December 2017 was my best month yet. I achieved almost all my goals and learned a lot about Reddit.
If you haven't seen yet, I've been blogging monthly about my progress launching and growing Starter Story.
Why am I sharing this?
I think it's a fun way to reflect on the past and plan for the future. I also believe that being transparent about your business is powerful. Also, if I share my goals with the public, I'm more likely to follow through with them. 😅
- I made the front page of multiple subreddits.
- Drove substantial traffic from Reddit comments.
- Got better at cold emails and asking for interviews.
Goals vs Results
Here were the goals I set at the beginning of December, and how I did against them.
Yep, beat two of my goals by 2x! 😀
Here were my two big wins on Reddit:
1. Front page of r/entrepreneur: 424 upvotes, 15k views on post
I usually post my interviews on Reddit, but typically get just a few upvotes. So naturally I posted this and didn't think too much about it.
Then I woke up the next morning with a ton of Reddit notifications. It had 80 upvotes and 5,000 views on the post, and it was climbing fast.
Comments started to pour in. People were thanking us for providing this story, congratulating Ahmad (the subject of the interview) on his success, and also asking many follow up questions. I emailed Ahmad and let him know about the success of the Reddit post, and he was able to jump into the comments and respond to everyone's questions.
Not only was it great for me to make the front page, but Ahmad also got some nice exposure for his business. It feels great to be able to give something in return for his great interview. I also received a few emails from people interested in being interviewed on Starter Story.
This is what I think made this post successful:
- Great content, thanks to Ahmad.
- Simple title with monetary value: "$10K/mo selling a bidet product."
- Reddit-friendly formatting of the self-post. Annoying to do but worth it.
- Luck. There's definitely an element of luck with the earlier upvotes.
2. Highly upvoted comment: 82 upvotes, 532 sessions
Wait, you can drive traffic from Reddit comments?
Appartlently you can. This comment below drove at least 532 visits to my site, even more than my post that made the front page 😮.
I did not expect this. I have driven traffic from Reddit comments before, but nothing more than like 40-50 sessions.
I think what was different about this one was, again, the use of monetary figures in the comments.
Take these two sentences:
- "Ahmad created a successful hand-held bidet product."
- "Ahmad created a successful hand-held bidet product and earns $10k/month."
Which one of those are you most likely to click on?
Another thing to note here is the traffic was, unfortunately, lower in quality. Average session time for these visitors was 1:09, as opposed to 2:51 from the post that made the front page. And definitely didn't get as many subscribers as the post that made the front page.
New Subscribers: +95
I'm super excited about how much my mailing list increased this month. The biggest daily increase is attributed to my front page post (+25 in one day), but I've also been seeing a trickle of signups almost every day.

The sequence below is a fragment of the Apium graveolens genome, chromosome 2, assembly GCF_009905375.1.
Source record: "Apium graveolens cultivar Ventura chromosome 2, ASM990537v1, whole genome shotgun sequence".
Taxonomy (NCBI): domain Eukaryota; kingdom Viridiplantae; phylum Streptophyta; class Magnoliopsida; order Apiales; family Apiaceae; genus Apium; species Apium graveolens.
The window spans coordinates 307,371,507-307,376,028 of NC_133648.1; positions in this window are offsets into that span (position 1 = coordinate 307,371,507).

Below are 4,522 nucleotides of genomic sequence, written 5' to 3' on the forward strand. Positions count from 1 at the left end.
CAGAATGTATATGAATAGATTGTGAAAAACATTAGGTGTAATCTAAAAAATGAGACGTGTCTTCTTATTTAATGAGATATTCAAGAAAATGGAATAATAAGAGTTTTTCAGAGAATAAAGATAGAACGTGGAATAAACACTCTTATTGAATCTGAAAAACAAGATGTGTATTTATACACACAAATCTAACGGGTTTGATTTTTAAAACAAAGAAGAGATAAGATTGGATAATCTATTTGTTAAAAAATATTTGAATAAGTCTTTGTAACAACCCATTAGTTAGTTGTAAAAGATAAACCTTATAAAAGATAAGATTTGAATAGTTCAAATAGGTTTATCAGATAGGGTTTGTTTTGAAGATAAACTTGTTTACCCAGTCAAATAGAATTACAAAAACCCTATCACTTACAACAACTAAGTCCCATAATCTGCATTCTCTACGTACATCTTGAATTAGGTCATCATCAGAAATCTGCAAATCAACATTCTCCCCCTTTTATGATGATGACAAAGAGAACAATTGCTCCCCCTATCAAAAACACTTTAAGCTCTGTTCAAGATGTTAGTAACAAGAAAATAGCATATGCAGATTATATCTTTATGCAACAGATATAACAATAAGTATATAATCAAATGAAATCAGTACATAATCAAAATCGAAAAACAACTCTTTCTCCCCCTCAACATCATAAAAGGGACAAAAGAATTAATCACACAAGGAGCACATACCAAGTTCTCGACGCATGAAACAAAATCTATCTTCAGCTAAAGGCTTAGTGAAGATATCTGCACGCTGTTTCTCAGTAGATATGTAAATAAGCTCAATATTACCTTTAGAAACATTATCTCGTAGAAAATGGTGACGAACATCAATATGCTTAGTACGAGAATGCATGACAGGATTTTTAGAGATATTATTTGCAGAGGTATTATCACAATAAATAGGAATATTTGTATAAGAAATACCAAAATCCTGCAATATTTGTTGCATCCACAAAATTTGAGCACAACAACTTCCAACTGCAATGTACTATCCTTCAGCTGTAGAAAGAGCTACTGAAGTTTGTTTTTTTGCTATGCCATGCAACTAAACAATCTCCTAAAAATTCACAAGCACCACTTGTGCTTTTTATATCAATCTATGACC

It's important to note that my call to action is not super optimized yet. I don't have any popups on my site. But I did my flow slightly by adding a CTA box to all of my interviews. Here's what it looks like:
New Interviews: +9
I didn't reach my goal but got close. Here are the new interviews I did:
- Nadeef Bidet: $10k/mo
- ABS Protein Pancakes: $25k/mo
- Beardbrand: >$100K/mo
- Spuds: $15k raised
- PEAR Cards: $19k raised
- Kreatix: $10k/mo
- Puppet Pelts
- Starter Story: (just a link to the blog)
I've made some improvements to my process of getting new interviews and content for Starter Story with the help of a little bit of hacking.
So I found a website that had loads of articles of successful e-commerce stores. I wrote a program with a web scraper that was able to grab all of the URLs and put them into a spreadsheet. Then, every day for about two weeks I sent out 10 cold emails to see if the business owners were interested in doing an interview. I found the emails with the help of Email Hunter (a really awesome service).
I haven't done any serious analysis, but I would say that about 40% of people responded to me that they were interested. After sharing more details, nearly half of them agreed to do an interview. I'm surprised (and delighted) by that response rate. I've done some cold emailing for a past startup venture, and I never had success like this.
The response rate I got also became better over time as I crafted better ways of asking for things over email.
One thing that I've learned from reading random blog posts and watching YouTube videos is the concept of permission-based selling, a sales philosophy where you first ask your prospects for permission to sell to them.
I am the furthest thing from a salesperson, but here's how I tried apply that to my cold email strategy:
I immediately asked them if they are interested in the interview, which I think is the most important part.
I was also purposefully vague on the details and tried not to "over-explain" myself. Providing the link was also a nice way to prove I'm legit.
Next Month Goals
January is all about doing the same things that made me successful last month, as well as launching on Product Hunt and figuring out my long term Quora and Pinterest strategy.
Here are my goals for January 2018:
- Launch on Product Hunt.
- Visitors: 10,000
- New Subscribers: +200
- New Interviews: +10
- Quora answers: +30
- Pinterest pins: +200
Thanks for reading!
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